Neoconservatism was initiated by their repudiation of the Cold War and the "New Politics" of the American New Left, which Norman Podhoretz said was too sympathetic to the counterculture and too alienated from the majority of the population, and by the repudiation of "anti-anticommunism", which included substantial endorsement of Marxist–Leninist politics by the New Left during the late 1960s. Many neoconservatives were particularly alarmed by what they believed were the antisemitic sentiments of Black Power advocates.[18] Irving Kristol edited the journal The Public Interest (1965–2005), featuring economists and political scientists, which emphasized ways that government planning in the liberal state had produced unintended harmful consequences.[19] Many early neoconservative political figures were disillusioned Democratic politicians and intellectuals, such as Daniel Patrick Moynihan, who served in the Nixon and Ford administrations, and Jeane Kirkpatrick, who served as United States Ambassador to the United Nations in the Reagan administration. Many left-wing academics such as Frank Meyer and James Burnham eventually became associated with the conservative movement at this time.[20]

A substantial number of neoconservatives were originally moderate socialists who were originally associated with the moderate wing of the Socialist Party of America (SP) and its successor party, Social Democrats, USA (SDUSA). Max Shachtman, a former Trotskyist theorist who developed a strong feeling of antipathy towards the New Left, had numerous devotees among SDUSA with strong links to George Meany's AFL-CIO. Following Shachtman and Meany, this faction led the SP to oppose immediate withdrawal from the Vietnam War, and oppose George McGovern in the Democratic primary race and, to some extent, the general election. They also chose to cease their own party-building and concentrated on working within the Democratic Party, eventually influencing it through the Democratic Leadership Council.[21] Thus the Socialist Party dissolved in 1972, and SDUSA emerged that year. (Most of the left-wing of the party, led by Michael Harrington, immediately abandoned SDUSA.)[22][23] SDUSA leaders associated with neoconservatism include Carl Gershman, Penn Kemble, Joshua Muravchik and Bayard Rustin.[24][25][26][27]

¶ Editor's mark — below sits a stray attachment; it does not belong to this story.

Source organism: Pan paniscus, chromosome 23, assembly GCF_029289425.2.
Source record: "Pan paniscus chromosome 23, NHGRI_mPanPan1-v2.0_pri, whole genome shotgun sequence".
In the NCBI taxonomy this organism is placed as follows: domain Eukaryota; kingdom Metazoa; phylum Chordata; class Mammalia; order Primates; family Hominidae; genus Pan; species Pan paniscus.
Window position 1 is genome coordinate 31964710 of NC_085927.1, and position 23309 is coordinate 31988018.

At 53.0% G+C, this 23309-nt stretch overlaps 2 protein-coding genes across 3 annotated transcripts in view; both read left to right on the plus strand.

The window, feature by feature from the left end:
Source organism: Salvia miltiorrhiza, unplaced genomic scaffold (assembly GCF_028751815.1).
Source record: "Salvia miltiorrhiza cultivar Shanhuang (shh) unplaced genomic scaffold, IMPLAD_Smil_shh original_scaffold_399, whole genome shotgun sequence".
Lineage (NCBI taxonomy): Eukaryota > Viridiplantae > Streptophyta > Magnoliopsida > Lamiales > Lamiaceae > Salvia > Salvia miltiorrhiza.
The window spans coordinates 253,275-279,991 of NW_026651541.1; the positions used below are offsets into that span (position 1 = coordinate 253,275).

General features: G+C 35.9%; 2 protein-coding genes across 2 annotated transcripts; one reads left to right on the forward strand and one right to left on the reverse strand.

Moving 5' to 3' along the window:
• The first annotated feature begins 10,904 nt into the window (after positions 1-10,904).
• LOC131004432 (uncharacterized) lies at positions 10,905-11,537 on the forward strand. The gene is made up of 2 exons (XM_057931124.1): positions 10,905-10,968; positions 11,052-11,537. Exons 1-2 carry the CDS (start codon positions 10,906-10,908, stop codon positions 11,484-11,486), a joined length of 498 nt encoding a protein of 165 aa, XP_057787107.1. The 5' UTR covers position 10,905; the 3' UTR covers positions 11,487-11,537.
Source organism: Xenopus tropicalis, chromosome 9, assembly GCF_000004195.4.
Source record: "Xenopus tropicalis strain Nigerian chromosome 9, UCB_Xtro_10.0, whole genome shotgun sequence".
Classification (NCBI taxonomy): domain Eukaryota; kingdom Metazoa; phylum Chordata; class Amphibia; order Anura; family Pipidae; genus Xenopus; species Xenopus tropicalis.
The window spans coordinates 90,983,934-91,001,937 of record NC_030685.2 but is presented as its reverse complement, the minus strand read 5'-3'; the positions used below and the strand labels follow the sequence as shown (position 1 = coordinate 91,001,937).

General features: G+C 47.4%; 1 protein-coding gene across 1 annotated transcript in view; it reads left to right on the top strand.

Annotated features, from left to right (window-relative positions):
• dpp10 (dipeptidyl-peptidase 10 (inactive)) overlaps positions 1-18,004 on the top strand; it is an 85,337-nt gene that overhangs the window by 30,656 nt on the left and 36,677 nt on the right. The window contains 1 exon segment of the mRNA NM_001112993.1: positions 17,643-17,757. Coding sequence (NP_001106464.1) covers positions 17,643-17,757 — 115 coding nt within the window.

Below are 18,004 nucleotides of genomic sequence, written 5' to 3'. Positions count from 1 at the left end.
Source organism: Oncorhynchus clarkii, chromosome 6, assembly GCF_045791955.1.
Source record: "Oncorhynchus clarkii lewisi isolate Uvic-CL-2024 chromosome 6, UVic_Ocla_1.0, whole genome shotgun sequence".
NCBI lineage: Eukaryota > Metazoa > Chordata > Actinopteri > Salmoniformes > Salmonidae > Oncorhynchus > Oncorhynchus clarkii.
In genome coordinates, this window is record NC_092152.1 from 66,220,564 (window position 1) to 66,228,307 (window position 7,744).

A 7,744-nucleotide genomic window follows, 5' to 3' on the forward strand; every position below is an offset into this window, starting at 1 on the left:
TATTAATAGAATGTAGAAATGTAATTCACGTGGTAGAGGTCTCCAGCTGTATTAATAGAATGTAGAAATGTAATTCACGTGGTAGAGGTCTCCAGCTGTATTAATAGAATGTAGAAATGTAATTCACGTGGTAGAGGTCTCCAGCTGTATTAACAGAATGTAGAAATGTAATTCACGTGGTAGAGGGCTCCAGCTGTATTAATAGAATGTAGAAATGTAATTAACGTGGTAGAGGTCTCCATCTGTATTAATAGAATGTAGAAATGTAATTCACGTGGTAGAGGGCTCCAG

Norman Podhoretz's magazine Commentary, originally a journal of liberalism, became a major publication for neoconservatives during the 1970s. Commentary published an article by Jeane Kirkpatrick, an early and prototypical neoconservative.

Rejecting the American New Left and McGovern's New Politics

As the policies of the New Left made the Democrats increasingly leftist, these intellectuals became disillusioned with President Lyndon B. Johnson's Great Society domestic programs. The influential 1970 bestseller The Real Majority by Ben Wattenberg expressed that the "real majority" of the electorate endorsed economic interventionism, but also social conservatism; and warned Democrats it could be disastrous to adopt liberal positions on certain social and crime issues.[28]

The neoconservatives rejected the countercultural New Left and what they considered anti-Americanism in the non-interventionism of the activism against the Vietnam War. After the anti-war faction took control of the party during 1972 and nominated George McGovern, the Democrats among them endorsed Washington Senator Henry "Scoop" Jackson instead for his unsuccessful 1972 and 1976 campaigns for president. Among those who worked for Jackson were incipient neoconservatives Paul Wolfowitz, Doug Feith, and Richard Perle.[29] During the late 1970s, neoconservatives tended to endorse Ronald Reagan, the Republican who promised to confront Soviet expansionism. Neoconservatives organized in the American Enterprise Institute and The Heritage Foundation to counter the liberal establishment.[30] Author Keith Preston named the successful effort on behalf of neoconservatives such as George Will and Irving Kristol to cancel Reagan's 1980 nomination of Mel Bradford, a Southern Paleoconservative academic whose regionalist focus and writings about Abraham Lincoln and Reconstruction alienated the more cosmopolitan and progress-oriented neoconservatives, to the leadership of the National Endowment for the Humanities in favor of longtime Democrat William Bennett as emblematic of the neoconservative movement establishing hegemony over mainstream American conservatism.[20]